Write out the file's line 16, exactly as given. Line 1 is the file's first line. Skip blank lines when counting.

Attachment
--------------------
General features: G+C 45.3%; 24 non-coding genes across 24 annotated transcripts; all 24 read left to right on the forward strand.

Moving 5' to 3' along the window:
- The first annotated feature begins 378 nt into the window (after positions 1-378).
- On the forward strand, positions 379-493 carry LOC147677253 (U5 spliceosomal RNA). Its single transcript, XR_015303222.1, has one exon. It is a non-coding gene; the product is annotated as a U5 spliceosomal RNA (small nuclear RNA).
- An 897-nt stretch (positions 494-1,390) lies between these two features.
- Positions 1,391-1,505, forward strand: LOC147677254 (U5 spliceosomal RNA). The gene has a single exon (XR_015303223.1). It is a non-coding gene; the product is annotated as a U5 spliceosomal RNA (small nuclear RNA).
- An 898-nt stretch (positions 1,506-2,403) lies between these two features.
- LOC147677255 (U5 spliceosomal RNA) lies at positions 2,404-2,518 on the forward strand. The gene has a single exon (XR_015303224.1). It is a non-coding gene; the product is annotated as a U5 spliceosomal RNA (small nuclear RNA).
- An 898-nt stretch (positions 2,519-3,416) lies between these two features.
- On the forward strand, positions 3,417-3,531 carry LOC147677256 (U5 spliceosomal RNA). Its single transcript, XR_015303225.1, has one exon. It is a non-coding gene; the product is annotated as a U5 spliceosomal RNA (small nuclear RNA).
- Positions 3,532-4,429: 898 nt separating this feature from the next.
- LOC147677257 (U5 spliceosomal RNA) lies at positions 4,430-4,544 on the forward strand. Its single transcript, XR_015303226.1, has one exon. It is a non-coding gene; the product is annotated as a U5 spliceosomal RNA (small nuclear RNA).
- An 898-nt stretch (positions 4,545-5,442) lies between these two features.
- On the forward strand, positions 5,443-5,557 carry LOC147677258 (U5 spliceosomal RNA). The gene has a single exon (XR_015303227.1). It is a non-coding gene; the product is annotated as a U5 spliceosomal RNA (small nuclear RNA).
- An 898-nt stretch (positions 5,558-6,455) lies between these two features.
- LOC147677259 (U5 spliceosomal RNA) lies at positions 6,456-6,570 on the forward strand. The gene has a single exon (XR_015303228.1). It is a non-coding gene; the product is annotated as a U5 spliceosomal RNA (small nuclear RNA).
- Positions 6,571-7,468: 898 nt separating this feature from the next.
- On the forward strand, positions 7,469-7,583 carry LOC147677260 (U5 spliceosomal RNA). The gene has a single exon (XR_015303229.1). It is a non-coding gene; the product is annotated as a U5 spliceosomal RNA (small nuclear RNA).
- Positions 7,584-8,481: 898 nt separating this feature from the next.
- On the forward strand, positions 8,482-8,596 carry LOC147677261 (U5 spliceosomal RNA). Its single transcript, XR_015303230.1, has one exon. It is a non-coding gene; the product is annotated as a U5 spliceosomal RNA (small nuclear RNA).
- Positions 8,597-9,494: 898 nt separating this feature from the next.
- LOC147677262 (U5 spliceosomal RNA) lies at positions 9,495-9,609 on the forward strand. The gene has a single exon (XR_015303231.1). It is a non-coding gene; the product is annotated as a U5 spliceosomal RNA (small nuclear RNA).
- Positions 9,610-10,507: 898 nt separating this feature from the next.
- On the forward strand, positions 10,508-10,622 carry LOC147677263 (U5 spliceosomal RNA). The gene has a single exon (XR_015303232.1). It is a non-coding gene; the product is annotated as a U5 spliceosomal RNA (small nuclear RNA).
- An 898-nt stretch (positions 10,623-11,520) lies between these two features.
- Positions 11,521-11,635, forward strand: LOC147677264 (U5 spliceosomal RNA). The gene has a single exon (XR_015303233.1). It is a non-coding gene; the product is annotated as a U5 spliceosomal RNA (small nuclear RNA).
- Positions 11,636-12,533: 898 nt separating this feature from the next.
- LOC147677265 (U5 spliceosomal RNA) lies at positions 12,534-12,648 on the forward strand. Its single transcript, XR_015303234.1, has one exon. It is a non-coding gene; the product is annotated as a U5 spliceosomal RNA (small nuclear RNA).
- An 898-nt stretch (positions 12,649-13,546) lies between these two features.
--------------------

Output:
- LOC147677259 (U5 spliceosomal RNA) lies at positions 6,456-6,570 on the forward strand. The gene has a single exon (XR_015303228.1). It is a non-coding gene; the product is annotated as a U5 spliceosomal RNA (small nuclear RNA).